Golden Gate Bridge: 75th Anniversary Celebration
Seventy-fifth birthdays are always occasions for celebration. But when hundreds of thousands of people turn out to help an international icon like the Golden Gate Bridge mark that milestone, event planning can get complicated. That’s when San Francisco’s Foghorn Creative steps in. Specializing in creating one-of-a-kind immersive environments, installations and presentations, Foghorn Creative handled event production for theGolden Gate Bridge 75th Anniversary festivities on May 27.
“We know how to put together unique teams for unique projects,” says Foghorn creative director Don Richards. “Ten years ago we organized the opening of Crissy Field for the Golden Gate National Parks Conservancy, so we have a lot of experience with working with the broad range of entities necessary to pull off this kind of event in San Francisco.”
With a mandate from the Conservancy that the celebration be “dramatic, authentic and memorable,” Foghorn began creative development last September. The company worked with the Conservancy to develop community-centered daytime celebrations held along the waterfront, with performances by local bands, musicians, dancers and theater companies; a Future Fair; vintage automobile show; historic artifacts exhibit and other historical and tribute components. The event was funded by corporate and private partners.
The nighttime festivities culminated in a world-class sound, light and fireworks spectacular over the bridge, on the bridge and across the water that lit up San Francisco Bay like the candles on a giant birthday cake. Throughout the planning process the environmental impact of the event was given careful consideration since the bay is one of the world’s best-protected natural environments.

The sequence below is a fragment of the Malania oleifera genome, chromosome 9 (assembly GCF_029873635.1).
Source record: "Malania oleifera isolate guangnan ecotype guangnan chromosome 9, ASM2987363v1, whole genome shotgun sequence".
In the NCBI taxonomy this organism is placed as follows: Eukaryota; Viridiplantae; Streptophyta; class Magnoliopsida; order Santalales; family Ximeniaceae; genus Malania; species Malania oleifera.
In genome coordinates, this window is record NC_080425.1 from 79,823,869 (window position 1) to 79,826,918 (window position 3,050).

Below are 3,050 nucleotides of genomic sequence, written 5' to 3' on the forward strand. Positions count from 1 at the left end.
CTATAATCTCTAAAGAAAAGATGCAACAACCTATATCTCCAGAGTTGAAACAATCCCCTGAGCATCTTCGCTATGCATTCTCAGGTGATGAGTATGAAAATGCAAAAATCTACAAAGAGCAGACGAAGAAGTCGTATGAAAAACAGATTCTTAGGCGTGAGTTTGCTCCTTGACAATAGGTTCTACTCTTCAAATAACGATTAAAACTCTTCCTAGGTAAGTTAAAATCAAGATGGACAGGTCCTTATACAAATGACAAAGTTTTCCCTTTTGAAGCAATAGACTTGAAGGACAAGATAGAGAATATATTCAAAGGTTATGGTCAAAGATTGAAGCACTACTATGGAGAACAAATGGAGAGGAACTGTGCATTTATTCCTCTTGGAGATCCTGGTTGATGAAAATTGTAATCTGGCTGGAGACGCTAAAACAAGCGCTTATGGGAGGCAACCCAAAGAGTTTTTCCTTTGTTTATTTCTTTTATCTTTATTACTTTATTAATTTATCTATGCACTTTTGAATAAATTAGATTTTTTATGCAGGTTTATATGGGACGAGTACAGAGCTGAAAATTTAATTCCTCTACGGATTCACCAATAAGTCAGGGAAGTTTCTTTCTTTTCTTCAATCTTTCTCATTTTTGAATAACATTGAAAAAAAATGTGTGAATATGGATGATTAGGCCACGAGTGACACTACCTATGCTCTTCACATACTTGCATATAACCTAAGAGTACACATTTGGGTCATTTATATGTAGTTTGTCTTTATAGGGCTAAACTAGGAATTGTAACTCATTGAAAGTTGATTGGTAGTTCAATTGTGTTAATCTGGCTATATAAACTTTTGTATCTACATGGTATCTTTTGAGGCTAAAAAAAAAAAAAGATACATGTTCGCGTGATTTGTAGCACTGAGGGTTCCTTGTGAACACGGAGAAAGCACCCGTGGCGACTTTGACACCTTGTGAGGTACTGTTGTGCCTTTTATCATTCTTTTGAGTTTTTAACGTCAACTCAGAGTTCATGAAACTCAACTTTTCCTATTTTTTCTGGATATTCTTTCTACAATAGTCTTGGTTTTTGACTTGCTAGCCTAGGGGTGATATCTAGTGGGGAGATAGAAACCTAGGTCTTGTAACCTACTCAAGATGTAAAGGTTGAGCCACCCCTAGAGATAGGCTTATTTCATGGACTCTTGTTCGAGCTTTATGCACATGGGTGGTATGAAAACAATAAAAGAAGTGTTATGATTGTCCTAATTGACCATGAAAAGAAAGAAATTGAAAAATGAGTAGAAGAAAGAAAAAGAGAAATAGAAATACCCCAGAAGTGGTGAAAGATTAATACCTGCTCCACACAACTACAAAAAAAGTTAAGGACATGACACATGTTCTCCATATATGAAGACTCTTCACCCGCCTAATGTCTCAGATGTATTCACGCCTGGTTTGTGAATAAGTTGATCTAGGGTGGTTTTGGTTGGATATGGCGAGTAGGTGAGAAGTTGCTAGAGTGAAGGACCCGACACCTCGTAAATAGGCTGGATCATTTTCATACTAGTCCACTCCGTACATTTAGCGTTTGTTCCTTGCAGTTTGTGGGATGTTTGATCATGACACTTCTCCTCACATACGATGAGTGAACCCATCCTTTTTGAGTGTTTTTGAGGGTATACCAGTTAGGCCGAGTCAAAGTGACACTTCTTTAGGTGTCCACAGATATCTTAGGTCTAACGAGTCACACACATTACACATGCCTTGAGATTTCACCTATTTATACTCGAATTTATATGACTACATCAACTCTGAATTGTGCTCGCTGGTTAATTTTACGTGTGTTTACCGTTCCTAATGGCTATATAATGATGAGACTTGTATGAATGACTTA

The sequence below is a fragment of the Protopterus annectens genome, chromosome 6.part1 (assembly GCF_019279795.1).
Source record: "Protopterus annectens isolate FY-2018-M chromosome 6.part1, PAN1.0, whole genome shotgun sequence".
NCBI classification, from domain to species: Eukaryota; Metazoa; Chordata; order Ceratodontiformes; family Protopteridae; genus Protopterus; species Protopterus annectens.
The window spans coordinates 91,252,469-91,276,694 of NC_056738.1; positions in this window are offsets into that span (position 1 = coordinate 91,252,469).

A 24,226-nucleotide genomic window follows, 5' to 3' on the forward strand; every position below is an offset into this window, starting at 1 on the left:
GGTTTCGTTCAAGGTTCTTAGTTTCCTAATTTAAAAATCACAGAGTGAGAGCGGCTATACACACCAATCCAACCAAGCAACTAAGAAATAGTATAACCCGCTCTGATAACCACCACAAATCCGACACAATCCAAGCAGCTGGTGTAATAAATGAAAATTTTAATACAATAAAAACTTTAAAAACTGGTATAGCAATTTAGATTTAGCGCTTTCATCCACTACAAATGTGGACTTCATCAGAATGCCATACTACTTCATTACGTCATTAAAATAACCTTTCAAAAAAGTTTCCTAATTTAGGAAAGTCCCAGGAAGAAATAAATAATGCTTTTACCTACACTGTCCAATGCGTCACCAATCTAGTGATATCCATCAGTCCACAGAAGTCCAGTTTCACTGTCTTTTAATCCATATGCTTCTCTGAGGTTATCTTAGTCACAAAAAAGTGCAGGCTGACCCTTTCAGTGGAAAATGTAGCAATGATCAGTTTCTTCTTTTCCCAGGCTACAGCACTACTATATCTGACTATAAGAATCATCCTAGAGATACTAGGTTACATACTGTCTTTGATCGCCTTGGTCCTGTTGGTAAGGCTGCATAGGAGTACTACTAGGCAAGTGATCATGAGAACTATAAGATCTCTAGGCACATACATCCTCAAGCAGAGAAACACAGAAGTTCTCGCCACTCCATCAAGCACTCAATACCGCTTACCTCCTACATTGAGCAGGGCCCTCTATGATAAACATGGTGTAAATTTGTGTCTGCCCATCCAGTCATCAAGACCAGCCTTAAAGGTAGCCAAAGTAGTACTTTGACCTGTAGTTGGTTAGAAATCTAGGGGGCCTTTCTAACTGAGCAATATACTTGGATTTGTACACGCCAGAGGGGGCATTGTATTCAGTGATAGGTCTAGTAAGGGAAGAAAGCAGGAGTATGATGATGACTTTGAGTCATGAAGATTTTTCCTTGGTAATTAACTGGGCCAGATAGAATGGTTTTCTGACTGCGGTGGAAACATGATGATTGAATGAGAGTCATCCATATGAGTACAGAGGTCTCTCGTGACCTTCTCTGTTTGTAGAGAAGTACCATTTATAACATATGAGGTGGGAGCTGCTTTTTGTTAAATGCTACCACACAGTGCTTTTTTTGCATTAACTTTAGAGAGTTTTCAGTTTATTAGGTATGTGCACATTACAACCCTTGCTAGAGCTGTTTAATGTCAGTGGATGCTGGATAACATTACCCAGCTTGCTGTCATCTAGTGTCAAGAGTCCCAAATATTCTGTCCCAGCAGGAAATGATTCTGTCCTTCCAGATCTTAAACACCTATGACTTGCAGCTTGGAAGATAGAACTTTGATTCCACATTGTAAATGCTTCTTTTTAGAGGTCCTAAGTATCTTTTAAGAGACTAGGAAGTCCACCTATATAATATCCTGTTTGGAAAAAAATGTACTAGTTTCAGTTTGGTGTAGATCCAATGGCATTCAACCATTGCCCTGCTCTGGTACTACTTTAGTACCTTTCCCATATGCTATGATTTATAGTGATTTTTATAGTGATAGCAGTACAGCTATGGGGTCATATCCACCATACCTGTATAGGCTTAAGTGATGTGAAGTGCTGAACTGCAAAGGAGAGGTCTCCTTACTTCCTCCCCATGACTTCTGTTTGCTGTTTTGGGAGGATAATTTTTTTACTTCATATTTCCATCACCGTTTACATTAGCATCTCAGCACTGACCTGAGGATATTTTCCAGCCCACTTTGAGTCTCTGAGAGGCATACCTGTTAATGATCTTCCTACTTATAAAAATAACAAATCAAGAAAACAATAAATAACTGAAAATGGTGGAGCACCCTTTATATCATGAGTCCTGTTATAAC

The celebrations came off flawlessly. “From the beginning we felt that the event, like the bridge, was a work of art, not just a big production,” says Richards. “The lighting effects defined the whole bay as a big theater space, every song in the soundtrack had a relationship to the city or the bridge, and the fireworks were one-of-a-kind.” Rick Voigt served as Foghorn’s executive producer for the festivities.
The production required extensive coordination between Foghorn Creative, Pyro Spectaculars by Souza, Lightswitch and Syncrolite. Five barges floated on the bay: Three pyro barges were stationed in front of the bridge, one pyro barge and one lighting barge began under the bridge and ultimately moved some two miles up the bay. A large amount of pyro and lighting was also mounted on the bridge itself with rigging performed while the bridge was in use by vehicles and pedestrians. Traffic on the Golden Gate Bridge was only stopped during the fireworks display itself.
The festivities featured over 20,000 fireworks effects and three tons of firepower; installation required a team of 75 working for more than two weeks on both the barges and the bridge.
“Incredible coordination was required to close lanes on the bridge to crane the generators onto the bridge,” he notes. “We had to place the lights and generators so that the west sidewalk could still be open to bicycle traffic. Lights on the barge had to be craned on, as well as generators and a nine-foot mirror ball, which made the entire bay a sparkling ballroom.”
With its offices located in the shadow of the Golden Gate Bridge, Foghorn Creative was consciously named for the span’s signature foghorns, which the company managed to work into the show.
“We incorporated a segment where everything went dark and there were foghorns on the soundtrack and live on the bridge,” Don Richards recalls. “People went nuts—the bridge spoke!”
How fitting for the star of the anniversary celebration to have the last word.
Photo by Charlotte Fiorito
Photo by Ben Fash
Photo by Toni Gentilli
Photo by Mason Cummings
Photo by Mason Cummings